The Psychology Behind Nature: Why You Should Get Outside

    Environmental psychologists Rachel and Stephen Kaplan have done extensive research about the healing effect of nature on the mind, and support the common advice of taking a walk outside when feeling especially stressed or frazzled.

    In my job writing about action sports, I have begun to notice that almost every outdoor enthusiast who I interview has something to say about feeling at peace when they are in nature. Whether it’s the YouTube personality who spends weeks at a time canoeing and documenting his trips or the young couple traveling around the country promoting Leave No Trace while camping along the way, without any leading questions, these people were all passionate about expressing their appreciation for the outdoors.

    Most of them pointed to the fact that they are not confined to an office in their work, but rather get to interact with the outdoors, which provides them with inspiration. Although I love my job, I have recently been observing the toll an in-office nine-to-five has been having on both my physical and mental state. As a recent college graduate, I recall the days where I spent a short amount of concentrated time in classrooms, and was then released to finish my work elsewhere—in environments that best suited my needs. I often found myself sprawled out on the ground near one of the ponds on our campus, surrounded by my books and meticulously-highlighted notes. There, outdoors, studying was effortless. I hold this in contrast to the indoor studying I was accustomed to while holed up in the wintertime, where constant breaks were both necessary and an interruption to my learning. I simply felt as though I grasped the material easier when I was outside and produced better work, but never gave that realization much continued thought.

    An article in Psychology Today titled “The Lady Across the Lake” that was published last year delves into the details of the connection between creativity in a person and nature, explaining how people are more stimulated while in the outdoors. The author, Richard Louv, begins his story with an anecdote about how he was first inspired to write about the outdoors, which I won’t include for purposes of length, but readers should definitely check out if they have time. In addition to running his Psychology Today blog, People in Nature: Exploring the natural world’s psychological effects on human beings, Louv is the author of eight books that investigate similar topics in greater depth.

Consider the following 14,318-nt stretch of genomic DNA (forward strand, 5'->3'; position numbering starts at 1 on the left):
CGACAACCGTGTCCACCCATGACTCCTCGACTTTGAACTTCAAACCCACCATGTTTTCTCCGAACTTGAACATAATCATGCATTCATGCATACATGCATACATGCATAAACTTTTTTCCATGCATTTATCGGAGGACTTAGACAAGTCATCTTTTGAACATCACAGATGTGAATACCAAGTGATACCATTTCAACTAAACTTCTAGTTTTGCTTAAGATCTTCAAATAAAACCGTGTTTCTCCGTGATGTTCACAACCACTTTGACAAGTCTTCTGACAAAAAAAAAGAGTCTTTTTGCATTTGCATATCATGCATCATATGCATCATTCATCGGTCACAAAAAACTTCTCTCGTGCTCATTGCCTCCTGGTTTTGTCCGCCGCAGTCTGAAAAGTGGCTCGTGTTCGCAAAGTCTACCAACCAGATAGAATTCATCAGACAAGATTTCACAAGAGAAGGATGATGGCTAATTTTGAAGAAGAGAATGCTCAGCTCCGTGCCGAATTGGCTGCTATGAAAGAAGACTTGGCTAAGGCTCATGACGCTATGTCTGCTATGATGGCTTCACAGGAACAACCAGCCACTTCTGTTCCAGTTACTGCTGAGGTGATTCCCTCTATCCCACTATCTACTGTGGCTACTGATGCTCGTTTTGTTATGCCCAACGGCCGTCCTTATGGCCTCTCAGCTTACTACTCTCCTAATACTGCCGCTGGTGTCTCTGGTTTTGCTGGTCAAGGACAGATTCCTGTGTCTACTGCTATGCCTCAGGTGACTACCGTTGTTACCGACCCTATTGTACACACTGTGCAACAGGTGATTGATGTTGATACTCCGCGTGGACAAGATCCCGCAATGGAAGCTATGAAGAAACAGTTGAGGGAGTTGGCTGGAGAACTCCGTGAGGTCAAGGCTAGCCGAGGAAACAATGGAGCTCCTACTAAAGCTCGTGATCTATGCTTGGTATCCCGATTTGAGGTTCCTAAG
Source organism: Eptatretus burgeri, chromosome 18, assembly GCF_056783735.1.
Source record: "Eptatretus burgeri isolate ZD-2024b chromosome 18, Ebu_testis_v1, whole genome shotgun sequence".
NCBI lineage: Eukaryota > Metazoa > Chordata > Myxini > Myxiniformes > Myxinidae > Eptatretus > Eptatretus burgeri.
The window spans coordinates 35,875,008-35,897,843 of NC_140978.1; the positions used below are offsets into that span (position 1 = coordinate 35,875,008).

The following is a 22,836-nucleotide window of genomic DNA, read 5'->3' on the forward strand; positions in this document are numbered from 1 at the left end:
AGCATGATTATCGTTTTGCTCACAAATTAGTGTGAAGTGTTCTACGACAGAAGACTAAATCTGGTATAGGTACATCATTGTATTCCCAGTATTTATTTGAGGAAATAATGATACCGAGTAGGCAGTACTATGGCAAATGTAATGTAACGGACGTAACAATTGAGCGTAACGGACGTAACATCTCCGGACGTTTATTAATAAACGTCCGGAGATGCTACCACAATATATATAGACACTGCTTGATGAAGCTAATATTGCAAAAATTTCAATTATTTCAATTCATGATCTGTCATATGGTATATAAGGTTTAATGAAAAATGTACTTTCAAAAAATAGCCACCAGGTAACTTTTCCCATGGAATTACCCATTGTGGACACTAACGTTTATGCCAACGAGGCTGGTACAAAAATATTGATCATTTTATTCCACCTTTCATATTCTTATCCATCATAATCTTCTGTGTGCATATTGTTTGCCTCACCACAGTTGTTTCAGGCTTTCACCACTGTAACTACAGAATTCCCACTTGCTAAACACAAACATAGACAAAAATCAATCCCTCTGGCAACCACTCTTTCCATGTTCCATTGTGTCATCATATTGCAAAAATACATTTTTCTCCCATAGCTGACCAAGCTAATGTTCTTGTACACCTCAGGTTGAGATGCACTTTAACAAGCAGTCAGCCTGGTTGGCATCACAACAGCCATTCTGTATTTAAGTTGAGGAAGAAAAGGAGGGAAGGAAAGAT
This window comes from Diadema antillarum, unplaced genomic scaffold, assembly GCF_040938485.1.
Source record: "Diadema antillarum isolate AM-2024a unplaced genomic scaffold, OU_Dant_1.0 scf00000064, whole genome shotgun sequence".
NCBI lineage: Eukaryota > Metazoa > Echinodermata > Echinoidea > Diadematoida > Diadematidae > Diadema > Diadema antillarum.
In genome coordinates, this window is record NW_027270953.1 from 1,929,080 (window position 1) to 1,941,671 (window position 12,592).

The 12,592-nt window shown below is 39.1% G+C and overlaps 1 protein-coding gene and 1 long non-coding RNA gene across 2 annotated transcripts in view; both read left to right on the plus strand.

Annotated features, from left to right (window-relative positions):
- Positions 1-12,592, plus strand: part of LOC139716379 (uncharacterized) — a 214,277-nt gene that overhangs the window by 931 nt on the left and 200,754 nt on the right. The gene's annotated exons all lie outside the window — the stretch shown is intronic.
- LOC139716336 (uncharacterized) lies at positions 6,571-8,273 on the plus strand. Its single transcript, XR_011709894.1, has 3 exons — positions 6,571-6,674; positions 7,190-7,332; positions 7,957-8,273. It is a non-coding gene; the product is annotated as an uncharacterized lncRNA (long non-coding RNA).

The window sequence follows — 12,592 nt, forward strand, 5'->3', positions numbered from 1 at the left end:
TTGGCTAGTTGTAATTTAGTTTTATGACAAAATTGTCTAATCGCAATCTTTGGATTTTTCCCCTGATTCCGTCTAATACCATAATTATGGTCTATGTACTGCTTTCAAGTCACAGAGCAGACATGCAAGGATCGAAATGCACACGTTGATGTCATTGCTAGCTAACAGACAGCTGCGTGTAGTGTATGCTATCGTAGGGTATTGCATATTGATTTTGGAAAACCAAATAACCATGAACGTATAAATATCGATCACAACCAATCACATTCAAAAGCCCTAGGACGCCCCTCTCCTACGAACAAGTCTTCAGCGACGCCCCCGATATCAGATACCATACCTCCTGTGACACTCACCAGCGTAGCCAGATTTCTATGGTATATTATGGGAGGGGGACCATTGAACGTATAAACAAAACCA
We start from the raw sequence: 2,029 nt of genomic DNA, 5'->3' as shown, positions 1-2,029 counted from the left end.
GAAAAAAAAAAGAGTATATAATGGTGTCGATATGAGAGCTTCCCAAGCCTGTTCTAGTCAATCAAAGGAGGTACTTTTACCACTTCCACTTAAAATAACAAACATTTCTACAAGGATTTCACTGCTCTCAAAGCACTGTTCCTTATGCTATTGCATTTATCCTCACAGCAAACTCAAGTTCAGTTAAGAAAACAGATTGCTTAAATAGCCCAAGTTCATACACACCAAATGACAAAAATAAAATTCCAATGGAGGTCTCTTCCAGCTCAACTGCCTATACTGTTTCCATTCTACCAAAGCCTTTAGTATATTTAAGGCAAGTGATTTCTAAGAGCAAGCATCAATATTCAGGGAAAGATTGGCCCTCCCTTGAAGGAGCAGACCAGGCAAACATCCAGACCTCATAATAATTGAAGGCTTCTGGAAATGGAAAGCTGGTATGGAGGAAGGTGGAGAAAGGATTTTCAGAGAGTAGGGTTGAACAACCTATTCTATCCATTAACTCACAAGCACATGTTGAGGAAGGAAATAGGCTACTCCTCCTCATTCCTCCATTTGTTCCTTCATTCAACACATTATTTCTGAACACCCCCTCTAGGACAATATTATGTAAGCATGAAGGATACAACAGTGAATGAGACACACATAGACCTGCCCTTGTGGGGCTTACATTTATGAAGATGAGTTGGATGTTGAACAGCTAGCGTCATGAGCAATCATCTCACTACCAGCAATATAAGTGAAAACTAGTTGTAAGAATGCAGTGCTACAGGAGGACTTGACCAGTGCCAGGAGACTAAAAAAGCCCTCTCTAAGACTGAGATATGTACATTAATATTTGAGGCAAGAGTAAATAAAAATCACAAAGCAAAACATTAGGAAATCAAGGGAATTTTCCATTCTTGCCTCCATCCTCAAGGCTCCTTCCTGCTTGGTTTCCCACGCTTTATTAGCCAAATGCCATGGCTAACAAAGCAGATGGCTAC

The subject of the anecdote, his former publisher, is given credit by Louv as the person who made him recognize the association between nature, creativity, and community.

    “Nature inspires creativity through the ecstatic experience—the eye of the bluegill comes to mind [mentioned in his story]—but also through the complexity of possibilities for play and learning, and through a kind of osmosis,” he wrote.

    Louv noted that not enough research has been done thus far regarding the basic connection between creativity and nature, but that we should listen to rather than disregard our expertise of first-hand participation with the outdoors.

    “There’s growing advantage over time to being in nature,” Ruth Ann Atchley, department chair and associate professor of cognitive/clinical psychology at the University of Kansas, told Louv. “We think that it peaks after about three days of really getting away, turning off the cell phone, not hauling the iPad and not looking for internet coverage. It’s when you have an extended period of time surrounded by that softly fascinating environment that you start seeing all kinds of positive effects in how your mind works.”

    In the article, Louv also mentioned The Ecology of Imagination in Childhood by Edith Cobb, who wrote that a person’s “capacity to go out and beyond the self derives from the plasticity of response to environment in childhood […] Memories of awakening to the existence of some potential, aroused by early experiences of self and world, are scattered through the literature of scientific and aesthetic invention. Autobiographies repeatedly refer to the cause of this awakening as an acute sensory response to the natural world.”